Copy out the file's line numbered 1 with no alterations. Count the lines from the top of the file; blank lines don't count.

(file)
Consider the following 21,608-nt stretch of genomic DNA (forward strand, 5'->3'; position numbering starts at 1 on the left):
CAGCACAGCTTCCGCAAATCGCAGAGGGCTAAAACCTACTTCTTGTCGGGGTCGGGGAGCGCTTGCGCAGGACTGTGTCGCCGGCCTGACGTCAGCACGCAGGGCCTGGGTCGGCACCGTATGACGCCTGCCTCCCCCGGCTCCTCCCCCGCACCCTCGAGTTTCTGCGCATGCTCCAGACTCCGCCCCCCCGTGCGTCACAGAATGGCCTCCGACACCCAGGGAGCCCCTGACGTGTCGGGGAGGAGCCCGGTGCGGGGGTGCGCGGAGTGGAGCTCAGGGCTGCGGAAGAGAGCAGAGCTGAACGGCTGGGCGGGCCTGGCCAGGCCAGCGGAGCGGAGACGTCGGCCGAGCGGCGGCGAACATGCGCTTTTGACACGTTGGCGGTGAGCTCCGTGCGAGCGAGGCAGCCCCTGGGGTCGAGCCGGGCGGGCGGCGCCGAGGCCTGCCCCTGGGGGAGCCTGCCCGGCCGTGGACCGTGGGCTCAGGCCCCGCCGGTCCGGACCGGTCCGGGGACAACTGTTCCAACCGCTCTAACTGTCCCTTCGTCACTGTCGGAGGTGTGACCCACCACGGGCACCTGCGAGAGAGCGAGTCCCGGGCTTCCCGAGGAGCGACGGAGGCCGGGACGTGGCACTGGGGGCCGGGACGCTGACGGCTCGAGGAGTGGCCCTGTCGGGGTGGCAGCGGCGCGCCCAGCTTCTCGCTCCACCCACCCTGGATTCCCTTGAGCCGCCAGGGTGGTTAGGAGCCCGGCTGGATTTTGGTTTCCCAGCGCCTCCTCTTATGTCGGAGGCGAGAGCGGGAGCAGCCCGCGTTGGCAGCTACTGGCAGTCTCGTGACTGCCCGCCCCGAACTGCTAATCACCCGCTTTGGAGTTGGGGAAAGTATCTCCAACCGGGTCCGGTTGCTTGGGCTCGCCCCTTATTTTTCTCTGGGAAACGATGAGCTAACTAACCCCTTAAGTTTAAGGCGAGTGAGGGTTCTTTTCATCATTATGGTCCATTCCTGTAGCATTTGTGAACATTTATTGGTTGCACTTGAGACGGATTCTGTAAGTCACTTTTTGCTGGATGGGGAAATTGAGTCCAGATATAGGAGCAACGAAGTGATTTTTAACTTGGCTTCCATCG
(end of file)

Consider the following 21,608-nt stretch of genomic DNA (forward strand, 5'->3'; position numbering starts at 1 on the left):